Maddow and Guest Eugene Robinson Trumpet Alleged Goldman Sachs Fraud as Showing Need for Something, Anything Reform
How do you know when laws are working as intended? When liberals want to rewrite them.
On her MSNBC show Friday night, Rachel Maddow compared the alleged Goldman Sachs fraud to a "mean old man" in "Tiny Town, US" bribing the owner of "Ye Olde Donut Shoppe" to serve his customers chlorine in their coffee instead of non-dairy creamer, because "mean old man" had taken out life insurance policies on the shop's customers.
Here's Maddow and Washington Post columnist Eugene Robinson talking about the SEC filing suit against Goldman Sachs and GOP opposition to proposed financial overhaul legislation --
MADDOW: Republicans today announced that they are standing in unified opposition to Wall Street reform. We all live in Tiny Town now. Don't use the non-dairy creamer. Joining us now is Eugene Robinson, Pulitzer Prize-winning columnist and associate editor for the Washington Post and an MSNBC political analyst. Gene, thank you for bearing with me through that murderous analogy. (laughs)
ROBINSON: It was pretty gruesome and I'm going to be really, really careful the next time I go into Ye Olde Donut Shoppe and have a coffee. Maybe I'll just have, you know, just a nice mineral water. Who knows what that would be.
MADDOW: That was foreshadowing. Like, who wants to go into an Olde Donut Shoppe anyway? (crosstalk) So that was the foreboding music at the beginning.
ROBINSON: That's true, that's true.
MADDOW: All right, so Republicans announced their unified opposition to Wall Street reform on the same day we find out about this Goldman Sachs fraud case. Is this just bad timing? Do they have a special spin here that I don't understand yet? Do you know what's going on?ROBINSON: No, this is, this is bizarre timing. It, it would seem both on the surface and I think underneath that this is, that this makes no sense, that this is, this is ridiculous timing and I don't think there's really a spin you can put on this. This is not the day when you want to kind of raise your hand and say, yah big banks! Yah Goldman Sachs! Yah mean old man or hedge fund guy. You don't, that's not the side you want to be on and, you know, all these Wall Street deals and transactions are complicated, but this one actually you can explain. You can use the analogy (presumably referring to one cited by Maddow), you can just kind of walk through it. It's, it's understandable and it's so egregious that I can't believe the Republicans aren't going to have to get on board something and in a hurry.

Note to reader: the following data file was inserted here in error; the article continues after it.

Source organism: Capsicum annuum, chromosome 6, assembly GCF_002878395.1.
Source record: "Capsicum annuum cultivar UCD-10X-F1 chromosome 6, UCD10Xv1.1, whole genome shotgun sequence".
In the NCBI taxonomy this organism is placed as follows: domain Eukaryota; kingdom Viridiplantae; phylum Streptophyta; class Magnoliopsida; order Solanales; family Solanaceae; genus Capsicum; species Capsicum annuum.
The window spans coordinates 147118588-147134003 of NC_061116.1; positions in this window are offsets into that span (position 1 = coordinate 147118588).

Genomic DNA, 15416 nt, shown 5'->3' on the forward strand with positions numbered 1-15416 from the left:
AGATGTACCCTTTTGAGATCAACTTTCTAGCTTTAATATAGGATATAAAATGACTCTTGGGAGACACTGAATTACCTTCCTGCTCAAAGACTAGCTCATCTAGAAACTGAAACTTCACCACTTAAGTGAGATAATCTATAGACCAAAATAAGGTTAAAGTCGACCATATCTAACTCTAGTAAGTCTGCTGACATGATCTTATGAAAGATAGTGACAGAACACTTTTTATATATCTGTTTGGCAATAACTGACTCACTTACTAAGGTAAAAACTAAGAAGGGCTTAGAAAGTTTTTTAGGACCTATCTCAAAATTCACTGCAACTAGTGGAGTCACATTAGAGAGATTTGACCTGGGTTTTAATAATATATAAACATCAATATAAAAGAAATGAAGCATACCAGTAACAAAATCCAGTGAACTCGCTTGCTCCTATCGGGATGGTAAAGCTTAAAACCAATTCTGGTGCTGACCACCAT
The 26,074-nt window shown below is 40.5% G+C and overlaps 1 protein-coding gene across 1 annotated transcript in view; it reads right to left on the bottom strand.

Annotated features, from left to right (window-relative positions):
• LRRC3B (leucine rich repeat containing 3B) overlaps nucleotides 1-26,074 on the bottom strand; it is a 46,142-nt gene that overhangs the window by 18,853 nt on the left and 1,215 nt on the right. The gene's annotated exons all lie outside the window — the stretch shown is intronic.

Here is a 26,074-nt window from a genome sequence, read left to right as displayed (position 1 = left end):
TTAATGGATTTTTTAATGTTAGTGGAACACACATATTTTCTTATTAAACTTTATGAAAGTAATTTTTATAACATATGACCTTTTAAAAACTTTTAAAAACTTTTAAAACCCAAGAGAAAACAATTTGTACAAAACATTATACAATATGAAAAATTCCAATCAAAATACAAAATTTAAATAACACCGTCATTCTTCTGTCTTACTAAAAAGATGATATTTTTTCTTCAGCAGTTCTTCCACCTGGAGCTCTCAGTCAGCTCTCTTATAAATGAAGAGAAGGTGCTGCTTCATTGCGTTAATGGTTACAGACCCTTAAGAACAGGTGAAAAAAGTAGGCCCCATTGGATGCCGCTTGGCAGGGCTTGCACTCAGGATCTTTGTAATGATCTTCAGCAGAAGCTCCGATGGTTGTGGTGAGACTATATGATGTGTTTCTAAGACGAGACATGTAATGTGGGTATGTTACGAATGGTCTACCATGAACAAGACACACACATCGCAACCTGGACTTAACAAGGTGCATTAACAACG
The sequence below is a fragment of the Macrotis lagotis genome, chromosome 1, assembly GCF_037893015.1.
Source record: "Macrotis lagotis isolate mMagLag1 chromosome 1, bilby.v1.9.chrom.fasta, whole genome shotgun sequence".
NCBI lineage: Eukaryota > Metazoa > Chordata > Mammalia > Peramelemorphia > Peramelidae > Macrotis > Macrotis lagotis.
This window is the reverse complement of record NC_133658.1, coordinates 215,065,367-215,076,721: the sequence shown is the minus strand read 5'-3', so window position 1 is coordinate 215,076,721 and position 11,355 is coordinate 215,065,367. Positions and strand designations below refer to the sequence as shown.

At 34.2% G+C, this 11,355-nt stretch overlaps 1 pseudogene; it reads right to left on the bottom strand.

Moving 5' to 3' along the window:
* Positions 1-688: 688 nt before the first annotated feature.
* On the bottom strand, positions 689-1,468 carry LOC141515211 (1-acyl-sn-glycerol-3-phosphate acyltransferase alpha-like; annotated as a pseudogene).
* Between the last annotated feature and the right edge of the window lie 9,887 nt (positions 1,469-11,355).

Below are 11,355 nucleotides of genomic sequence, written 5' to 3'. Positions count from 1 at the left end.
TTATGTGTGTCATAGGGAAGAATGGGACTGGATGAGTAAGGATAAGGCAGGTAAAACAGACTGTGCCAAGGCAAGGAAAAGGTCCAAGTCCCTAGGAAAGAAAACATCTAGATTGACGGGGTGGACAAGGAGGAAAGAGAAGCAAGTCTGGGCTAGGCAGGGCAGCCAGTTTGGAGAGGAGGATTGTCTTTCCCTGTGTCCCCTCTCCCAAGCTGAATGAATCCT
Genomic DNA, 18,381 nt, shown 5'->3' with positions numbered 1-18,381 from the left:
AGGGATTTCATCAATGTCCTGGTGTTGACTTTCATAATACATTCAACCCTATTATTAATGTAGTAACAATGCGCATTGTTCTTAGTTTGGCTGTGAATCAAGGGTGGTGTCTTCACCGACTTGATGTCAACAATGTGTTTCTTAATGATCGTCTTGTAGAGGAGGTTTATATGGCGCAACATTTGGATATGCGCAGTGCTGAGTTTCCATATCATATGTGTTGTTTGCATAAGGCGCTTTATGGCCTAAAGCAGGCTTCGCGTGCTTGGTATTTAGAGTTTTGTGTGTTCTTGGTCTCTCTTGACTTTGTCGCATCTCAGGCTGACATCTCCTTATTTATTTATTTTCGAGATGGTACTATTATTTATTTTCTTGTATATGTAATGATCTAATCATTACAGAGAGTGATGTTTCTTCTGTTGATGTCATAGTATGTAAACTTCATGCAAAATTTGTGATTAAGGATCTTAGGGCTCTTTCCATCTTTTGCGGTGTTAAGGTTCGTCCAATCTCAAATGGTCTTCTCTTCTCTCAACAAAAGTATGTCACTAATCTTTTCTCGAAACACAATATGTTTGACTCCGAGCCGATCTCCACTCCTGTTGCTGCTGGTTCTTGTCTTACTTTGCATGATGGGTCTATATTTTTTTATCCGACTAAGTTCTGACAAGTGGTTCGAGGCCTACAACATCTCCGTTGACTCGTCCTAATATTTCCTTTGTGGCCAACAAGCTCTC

In other words, something, anything, and pronto. After all, "this is not the day," Robinson claims, "to kind of raise your hand and say, yah big banks! Yah Goldman Sachs! Yah mean old man or hedge fund guy."
Then again, if you're a liberal, does the day ever come when you say, yah big banks!? Or, for that matter, yah wealth, yah prosperity!? Yes, but only on days when it can be seized through taxes and siphoned to those who create and produce least. Gimme a Y! Gimme an A! ...
What I'm struck by is the baffling inability of both Maddow and Robinson, two purportedly intelligent people, to comprehend any interpretation other than the one they've latched onto. (Maddow's disdain for rubbing elbows at "Ye Olde Donut Shoppe" - eek! - also stands out).
At risk of stating the obvious, another perspective comes to mind. What the allegations against Goldman Sachs show is that current laws against financial malfeasance work just fine, thank you very much, providing they are enforced. And if the allegations here are borne out, those involved should be punished accordingly and their victims justly compensated.
Regardless of that, Democrats and their cheerleaders at MSNBC aren't inclined to let a crisis go to waste, not when they can use it as pretext for demagoguery against banks while a recession persists and populist resentments against wealth fester.
By clogging the system with more regulations in the guise of reform, Democrats might finally launch a "stimulus" program that actually creates jobs -- for corporate lawyers.